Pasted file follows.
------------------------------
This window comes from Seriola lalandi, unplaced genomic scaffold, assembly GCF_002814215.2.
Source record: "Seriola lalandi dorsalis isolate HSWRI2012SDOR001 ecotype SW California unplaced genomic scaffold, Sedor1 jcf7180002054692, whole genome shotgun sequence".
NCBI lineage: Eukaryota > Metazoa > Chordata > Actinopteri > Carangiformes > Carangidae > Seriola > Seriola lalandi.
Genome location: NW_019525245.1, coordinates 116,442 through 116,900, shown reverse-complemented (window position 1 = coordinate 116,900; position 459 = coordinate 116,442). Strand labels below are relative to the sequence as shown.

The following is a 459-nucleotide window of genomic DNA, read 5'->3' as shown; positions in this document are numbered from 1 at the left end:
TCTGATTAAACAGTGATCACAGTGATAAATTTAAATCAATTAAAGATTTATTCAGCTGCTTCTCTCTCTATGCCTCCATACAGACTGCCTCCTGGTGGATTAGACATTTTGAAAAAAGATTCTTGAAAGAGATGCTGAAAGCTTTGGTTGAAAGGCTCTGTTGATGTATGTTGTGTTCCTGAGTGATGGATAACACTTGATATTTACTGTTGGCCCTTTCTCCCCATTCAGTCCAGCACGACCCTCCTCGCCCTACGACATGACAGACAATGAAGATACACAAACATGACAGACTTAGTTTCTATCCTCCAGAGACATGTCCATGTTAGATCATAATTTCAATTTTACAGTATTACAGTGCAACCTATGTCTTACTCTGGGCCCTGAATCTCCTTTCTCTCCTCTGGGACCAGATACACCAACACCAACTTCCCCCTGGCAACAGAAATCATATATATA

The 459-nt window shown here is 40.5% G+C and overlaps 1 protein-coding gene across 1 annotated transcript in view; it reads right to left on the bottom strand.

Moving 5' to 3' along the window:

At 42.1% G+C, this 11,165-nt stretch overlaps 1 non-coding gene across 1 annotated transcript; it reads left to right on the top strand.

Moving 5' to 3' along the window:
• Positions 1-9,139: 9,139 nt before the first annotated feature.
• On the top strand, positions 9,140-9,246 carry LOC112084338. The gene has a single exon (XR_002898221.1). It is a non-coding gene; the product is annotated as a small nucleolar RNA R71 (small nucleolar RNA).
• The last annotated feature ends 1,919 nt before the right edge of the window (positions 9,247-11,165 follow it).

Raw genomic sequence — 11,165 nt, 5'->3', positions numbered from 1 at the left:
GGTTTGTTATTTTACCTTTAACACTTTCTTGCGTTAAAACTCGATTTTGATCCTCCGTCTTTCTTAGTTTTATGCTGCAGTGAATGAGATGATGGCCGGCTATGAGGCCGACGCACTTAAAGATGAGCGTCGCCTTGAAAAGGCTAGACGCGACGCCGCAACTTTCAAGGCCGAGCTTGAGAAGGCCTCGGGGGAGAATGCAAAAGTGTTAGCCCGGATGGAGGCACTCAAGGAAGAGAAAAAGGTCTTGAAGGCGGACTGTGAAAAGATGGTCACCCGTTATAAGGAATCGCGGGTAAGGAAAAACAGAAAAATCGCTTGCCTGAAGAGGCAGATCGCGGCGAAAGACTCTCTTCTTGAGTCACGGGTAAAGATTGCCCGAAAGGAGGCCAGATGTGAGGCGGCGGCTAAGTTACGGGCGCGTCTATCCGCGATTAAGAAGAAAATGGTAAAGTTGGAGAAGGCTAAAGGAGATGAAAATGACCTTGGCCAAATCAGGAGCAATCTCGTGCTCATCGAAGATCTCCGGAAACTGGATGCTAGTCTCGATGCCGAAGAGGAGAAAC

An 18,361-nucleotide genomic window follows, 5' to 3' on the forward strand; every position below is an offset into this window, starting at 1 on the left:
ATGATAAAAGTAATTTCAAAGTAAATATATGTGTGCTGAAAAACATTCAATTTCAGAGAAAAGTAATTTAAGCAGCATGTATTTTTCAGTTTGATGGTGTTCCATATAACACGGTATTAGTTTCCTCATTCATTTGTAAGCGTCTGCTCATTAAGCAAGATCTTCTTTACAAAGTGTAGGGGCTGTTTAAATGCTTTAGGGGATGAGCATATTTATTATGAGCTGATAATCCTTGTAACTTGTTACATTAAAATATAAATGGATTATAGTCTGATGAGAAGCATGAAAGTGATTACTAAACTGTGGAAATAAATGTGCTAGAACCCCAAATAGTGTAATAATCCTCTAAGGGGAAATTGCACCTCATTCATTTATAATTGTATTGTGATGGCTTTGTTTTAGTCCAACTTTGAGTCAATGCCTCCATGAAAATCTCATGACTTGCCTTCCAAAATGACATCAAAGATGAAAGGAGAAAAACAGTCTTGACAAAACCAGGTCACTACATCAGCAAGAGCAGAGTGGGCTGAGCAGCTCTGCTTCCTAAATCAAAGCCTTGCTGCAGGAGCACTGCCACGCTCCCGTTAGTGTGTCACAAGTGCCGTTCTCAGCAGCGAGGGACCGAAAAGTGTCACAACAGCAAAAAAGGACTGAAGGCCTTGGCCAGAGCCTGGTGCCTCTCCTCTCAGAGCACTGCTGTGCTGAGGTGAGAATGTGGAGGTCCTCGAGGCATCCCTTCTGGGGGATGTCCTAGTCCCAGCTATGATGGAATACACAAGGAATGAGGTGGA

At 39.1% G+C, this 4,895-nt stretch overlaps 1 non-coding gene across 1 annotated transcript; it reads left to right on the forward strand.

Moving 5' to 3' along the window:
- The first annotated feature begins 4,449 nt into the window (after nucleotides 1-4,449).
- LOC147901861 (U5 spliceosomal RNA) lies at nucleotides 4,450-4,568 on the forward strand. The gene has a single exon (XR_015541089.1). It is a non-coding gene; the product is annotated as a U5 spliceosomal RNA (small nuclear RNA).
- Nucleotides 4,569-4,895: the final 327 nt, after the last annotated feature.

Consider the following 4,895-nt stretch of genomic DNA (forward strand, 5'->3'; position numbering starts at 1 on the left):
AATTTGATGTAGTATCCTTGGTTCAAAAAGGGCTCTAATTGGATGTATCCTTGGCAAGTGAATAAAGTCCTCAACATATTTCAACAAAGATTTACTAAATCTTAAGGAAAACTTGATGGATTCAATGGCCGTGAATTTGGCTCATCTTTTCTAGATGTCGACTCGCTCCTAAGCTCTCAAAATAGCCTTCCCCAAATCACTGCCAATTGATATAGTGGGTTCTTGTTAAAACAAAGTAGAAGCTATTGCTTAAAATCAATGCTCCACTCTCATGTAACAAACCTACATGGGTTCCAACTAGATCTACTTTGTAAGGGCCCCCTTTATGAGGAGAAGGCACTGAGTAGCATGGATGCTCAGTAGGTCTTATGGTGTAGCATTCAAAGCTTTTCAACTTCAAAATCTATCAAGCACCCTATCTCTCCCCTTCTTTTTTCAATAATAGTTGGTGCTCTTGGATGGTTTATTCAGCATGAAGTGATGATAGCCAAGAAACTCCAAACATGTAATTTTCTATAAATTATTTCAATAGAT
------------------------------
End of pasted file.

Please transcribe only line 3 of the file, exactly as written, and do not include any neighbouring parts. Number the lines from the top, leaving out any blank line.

NCBI lineage: Eukaryota > Metazoa > Chordata > Actinopteri > Carangiformes > Carangidae > Seriola > Seriola lalandi.